In former times the corset was reserved for privileged persons, i.e. for the Queen and the higher nobility. Today every lady can buy a corset and can wear it unpunished. But it is only wealthy ladies who can afford a small waist as fashion dictates it, since this requires servants, as you know from your own experience. A noble lady has to seize the hours when her husband is out for work in order to care for her body, so that she can give up her time to him when he comes home. The servants are responsible for the household. It is not suitable for a noble lady like you to stay in the kitchen, for your clothes will take on the typical smell of cooking. Let your housekeeper take care of the servants.

While shopping your first stop will be at your corsetières'. Please take her advice as to a suitable waist measurement that fits your figure and is fashionable. We have to stick to the current fashion dictate! Please see to it that all your dresses will have the same waist measurement. I know that Johanna and you used to conspire in lacing your waist not as tight as you were supposed to; but now you have to be strict and disciplined with yourself. You should at all times have the same waist measurement. I'm sure you'll get used to that within a short time. The dresses you wear will show if you take enough care of your waist. Do often make use of a tape-measure and have yourself laced up every morning, and as tight as if you went to a bal. You will see that you can enjoy yourself much more on festive occasions if you're used to being laced very tightly. When I had your age I even had to sleep in my corset! Grandma said that adult ladies should be laced all the time, day and night. For this purpose we had special night corsets of firm linen; they were laced as tight as our satin daytime corsets. We didn't mind sleeping in corsets and had restful nights in spite of the restriction of our bodies. We sisters were very vain, and therefore we wettened our corsets after closing them. Thus they became even tighter. From hearsay we knew that this was a good means to make the waist smaller. When I wrote this down I didn't mean that you should do the same; on the contrary: in my opinion it is necessary for the body to enjoy some hours of rest at night. But still, what your grandma said remains true: a lady can tolerate her tightly laced corset best if she wears it around the clock.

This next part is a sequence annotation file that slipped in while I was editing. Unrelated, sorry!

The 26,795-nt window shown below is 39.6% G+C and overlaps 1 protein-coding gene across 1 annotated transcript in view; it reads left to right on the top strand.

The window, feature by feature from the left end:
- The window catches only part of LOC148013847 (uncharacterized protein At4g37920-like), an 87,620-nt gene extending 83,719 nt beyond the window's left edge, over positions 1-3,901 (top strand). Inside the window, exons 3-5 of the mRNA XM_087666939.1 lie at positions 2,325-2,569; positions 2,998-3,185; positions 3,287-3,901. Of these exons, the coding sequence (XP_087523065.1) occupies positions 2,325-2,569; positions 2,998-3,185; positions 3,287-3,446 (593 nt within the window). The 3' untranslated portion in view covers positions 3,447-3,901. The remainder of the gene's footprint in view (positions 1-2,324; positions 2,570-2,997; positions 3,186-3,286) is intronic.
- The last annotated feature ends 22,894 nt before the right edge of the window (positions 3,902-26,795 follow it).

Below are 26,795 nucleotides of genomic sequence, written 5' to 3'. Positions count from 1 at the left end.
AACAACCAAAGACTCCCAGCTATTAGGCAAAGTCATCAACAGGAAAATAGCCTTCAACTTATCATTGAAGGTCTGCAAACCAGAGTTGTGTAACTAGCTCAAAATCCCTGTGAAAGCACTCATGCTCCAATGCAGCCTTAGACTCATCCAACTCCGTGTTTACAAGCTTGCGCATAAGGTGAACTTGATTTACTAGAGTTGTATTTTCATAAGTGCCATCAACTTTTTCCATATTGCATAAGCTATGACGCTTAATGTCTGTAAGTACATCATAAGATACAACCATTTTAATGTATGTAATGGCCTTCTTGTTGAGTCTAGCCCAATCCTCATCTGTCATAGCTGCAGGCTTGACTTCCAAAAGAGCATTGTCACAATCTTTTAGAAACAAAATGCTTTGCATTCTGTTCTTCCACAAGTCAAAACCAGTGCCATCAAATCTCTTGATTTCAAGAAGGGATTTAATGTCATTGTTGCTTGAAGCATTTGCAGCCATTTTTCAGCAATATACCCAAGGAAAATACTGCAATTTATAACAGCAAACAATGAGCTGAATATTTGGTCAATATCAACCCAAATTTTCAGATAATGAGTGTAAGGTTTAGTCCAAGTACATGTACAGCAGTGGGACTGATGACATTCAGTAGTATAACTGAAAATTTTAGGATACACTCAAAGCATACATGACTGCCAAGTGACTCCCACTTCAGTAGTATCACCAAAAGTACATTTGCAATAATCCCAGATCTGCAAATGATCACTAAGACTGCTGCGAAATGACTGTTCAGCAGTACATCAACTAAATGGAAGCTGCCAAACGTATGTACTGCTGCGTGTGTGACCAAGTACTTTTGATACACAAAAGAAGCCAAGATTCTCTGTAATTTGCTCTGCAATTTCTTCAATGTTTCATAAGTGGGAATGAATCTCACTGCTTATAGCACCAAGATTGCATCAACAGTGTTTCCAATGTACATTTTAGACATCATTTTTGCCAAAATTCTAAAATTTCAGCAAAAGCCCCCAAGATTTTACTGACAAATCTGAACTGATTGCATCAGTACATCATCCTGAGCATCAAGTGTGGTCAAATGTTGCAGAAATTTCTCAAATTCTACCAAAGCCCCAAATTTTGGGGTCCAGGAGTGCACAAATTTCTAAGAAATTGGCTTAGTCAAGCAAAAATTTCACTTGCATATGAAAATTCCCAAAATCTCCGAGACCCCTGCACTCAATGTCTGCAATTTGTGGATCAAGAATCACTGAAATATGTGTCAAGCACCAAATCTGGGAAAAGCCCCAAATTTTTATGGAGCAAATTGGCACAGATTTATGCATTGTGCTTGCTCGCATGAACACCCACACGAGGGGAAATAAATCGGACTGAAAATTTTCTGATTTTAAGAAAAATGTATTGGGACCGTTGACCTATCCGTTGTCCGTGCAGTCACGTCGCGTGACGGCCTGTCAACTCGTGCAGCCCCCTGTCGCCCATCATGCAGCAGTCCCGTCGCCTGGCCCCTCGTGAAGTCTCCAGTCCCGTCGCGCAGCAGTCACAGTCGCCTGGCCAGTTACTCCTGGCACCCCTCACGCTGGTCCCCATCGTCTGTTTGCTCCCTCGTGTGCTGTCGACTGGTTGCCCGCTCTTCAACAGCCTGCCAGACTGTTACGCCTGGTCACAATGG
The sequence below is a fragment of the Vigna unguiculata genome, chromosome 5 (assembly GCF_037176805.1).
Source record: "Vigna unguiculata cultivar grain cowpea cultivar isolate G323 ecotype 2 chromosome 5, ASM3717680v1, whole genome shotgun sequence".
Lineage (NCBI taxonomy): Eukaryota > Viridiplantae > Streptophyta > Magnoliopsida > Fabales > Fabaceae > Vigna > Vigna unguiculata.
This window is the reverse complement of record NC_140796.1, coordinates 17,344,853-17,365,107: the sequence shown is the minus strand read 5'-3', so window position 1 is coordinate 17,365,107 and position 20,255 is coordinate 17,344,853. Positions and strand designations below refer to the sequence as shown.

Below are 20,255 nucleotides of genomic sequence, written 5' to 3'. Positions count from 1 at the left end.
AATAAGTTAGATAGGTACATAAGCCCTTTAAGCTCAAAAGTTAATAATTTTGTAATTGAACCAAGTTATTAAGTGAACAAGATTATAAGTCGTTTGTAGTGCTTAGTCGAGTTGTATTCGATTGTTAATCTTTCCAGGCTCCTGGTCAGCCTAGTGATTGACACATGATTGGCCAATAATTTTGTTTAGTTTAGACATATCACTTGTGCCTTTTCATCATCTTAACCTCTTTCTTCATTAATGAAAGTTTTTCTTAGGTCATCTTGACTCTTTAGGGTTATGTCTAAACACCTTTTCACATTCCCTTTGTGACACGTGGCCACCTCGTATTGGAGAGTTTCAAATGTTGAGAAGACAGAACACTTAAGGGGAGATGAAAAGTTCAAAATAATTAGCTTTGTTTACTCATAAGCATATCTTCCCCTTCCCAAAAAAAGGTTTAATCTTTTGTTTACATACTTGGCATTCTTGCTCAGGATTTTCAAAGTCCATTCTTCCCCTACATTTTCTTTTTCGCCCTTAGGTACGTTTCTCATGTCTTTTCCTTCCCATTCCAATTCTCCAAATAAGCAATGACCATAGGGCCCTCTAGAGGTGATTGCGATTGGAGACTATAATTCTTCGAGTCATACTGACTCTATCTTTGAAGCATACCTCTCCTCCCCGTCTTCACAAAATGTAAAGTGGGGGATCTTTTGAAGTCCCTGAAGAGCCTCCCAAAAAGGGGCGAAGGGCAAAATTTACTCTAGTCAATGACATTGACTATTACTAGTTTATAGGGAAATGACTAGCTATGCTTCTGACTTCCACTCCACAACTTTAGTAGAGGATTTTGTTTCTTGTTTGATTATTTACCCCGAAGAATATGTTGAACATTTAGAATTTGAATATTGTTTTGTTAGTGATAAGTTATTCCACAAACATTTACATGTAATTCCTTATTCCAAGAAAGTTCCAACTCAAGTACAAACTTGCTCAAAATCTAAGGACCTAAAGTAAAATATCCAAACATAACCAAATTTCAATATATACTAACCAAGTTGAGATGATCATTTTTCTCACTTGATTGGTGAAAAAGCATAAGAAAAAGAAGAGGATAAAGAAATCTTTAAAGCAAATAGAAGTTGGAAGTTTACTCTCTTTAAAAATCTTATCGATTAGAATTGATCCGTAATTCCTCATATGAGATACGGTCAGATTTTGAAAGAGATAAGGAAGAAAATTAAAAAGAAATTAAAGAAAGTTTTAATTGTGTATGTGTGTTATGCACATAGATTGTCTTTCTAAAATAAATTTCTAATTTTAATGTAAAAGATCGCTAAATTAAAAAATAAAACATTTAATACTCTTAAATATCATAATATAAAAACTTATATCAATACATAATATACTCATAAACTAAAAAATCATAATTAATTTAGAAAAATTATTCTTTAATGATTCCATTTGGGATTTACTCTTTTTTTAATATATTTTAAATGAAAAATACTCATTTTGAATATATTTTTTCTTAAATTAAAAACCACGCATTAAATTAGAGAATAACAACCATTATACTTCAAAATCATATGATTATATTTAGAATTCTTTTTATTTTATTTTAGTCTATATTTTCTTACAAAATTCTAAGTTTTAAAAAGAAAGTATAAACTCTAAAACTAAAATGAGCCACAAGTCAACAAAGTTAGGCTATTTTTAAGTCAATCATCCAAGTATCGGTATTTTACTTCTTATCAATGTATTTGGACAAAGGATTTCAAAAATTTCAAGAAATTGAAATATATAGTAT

Well, my dear daughter, I wish you good shopping success and hope to be able to see you soon on a happy occasion, naturally in one of your new dresses. Best wishes from your loving and devoted parents!

Letter from Aunt Helen to her sister (1892) Letters A reader's inquiry, taken from a fashion
Contents | Previous: Letter from Aunt Helen to her sister (1892) | Up: Letters | Next: A reader's inquiry, taken from a fashion
You are here: Contents > Letters > A mother's letter to her 'just married' daughter (1894)